Senior commits to Michigan, plans to continue competing in gymnastics

Nick Guy fell in love with sport at early age.



Guy competes in the 2016 Junior Elite National Championship.

Nick Murphy, Sports Editor

Many athletes fall in love with their respective sport at a young age, and senior Nick Guy is no exception.

Since he was just 2 years old, Guy has trained at DeVeau’s School of Gymnastics. “My mom helped the owner of the gym to finance a new section of the school,” said Guy, “I had just been born and the owner wanted me to do some Mommy and Me classes with my mom.”

By the time Guy entered kindergarten, his coaches had selected him to join a team. As a Level 4 gymnast, Guy began competing in tournaments at age 5.

Levels in gymnastics define an athlete’s skill level. They determine who they compete against and what kind of routines they have mastered. A gymnast’s coach decides when he is allowed to advance to the next level.

By his freshman year, Guy had reached Level 10, the highest a gymnast can achieve. “Becoming a Level 10 as a freshman is fast. Most kids become a level ten as a sophomore or a junior,” said Guy.

Typical of a gymnast of his skills, Guy spends at least 21 hours at the gym each week. “Monday through Thursday is 5:30 p.m. to 9 p.m. after school, Fridays 4 p.m. to 7 p.m., and Saturdays from 11 a.m. to 3 p.m,” said Guy. He is allowed one day off a week, and even on his Sundays, he has to worry about schoolwork.

Guy said that it is difficult to balance time between school and gymnastics, seeing that he spends most of his night at the gym. Finding time to complete his studies before 5:30 p.m. every day is an exhausting task. “Sometimes I miss football games because I get stuck at practice and can’t get home, shower, change and still make it in time,” said Guy. However, according to him, all of the work is worth it. “I like being able to flip around, and I’ve always liked that (gymnastics) is so unique. I also love the thrill of competing during the winter season,” said Guy.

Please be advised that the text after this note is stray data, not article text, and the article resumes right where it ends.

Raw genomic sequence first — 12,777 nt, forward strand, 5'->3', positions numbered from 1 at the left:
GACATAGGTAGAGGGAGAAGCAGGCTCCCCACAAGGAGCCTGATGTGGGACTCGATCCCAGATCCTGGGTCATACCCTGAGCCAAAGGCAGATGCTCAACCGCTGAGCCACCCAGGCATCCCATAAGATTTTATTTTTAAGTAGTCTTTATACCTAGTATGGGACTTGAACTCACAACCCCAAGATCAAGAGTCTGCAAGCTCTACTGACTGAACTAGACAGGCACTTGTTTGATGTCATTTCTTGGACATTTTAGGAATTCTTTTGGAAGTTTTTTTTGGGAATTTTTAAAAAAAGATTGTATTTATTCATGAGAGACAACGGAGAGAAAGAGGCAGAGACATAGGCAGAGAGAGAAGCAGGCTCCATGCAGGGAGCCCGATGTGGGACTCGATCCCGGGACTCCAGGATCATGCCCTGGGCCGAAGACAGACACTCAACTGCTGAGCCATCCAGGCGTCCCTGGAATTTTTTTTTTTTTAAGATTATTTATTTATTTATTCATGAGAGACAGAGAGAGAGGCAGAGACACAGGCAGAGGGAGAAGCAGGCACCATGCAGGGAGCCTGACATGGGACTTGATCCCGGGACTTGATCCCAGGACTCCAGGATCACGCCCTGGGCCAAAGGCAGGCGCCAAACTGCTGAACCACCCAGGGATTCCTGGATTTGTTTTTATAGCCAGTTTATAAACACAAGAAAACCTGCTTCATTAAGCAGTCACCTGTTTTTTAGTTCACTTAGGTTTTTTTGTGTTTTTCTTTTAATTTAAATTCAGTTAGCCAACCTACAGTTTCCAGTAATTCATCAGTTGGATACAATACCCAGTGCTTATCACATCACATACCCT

At the beginning of Guy’s junior year, he began sending out highlight videos of his competitions to schools. Of the 20 schools that offer gymnastics scholarships, Guy’s top schools were Stanford, Michigan, Nebraska and Illinois.

Guy has visited schools during the fall season, traveling with his fellow teammates to schools around the country. “We go to football games and get to see the school,” said Guy. After going through the recruitment process for almost a year, University of Michigan Head Coach Mr. Kurt Golder reached out to Nick and offered him the opportunity to be a Wolverine.

As a high level gymnast, Guy has competed in the Junior Olympics on multiple occasions and many other national competitions. He plans to further his academics and his gymnastics career as a freshman at the University of Michigan in Ann Arbor next fall.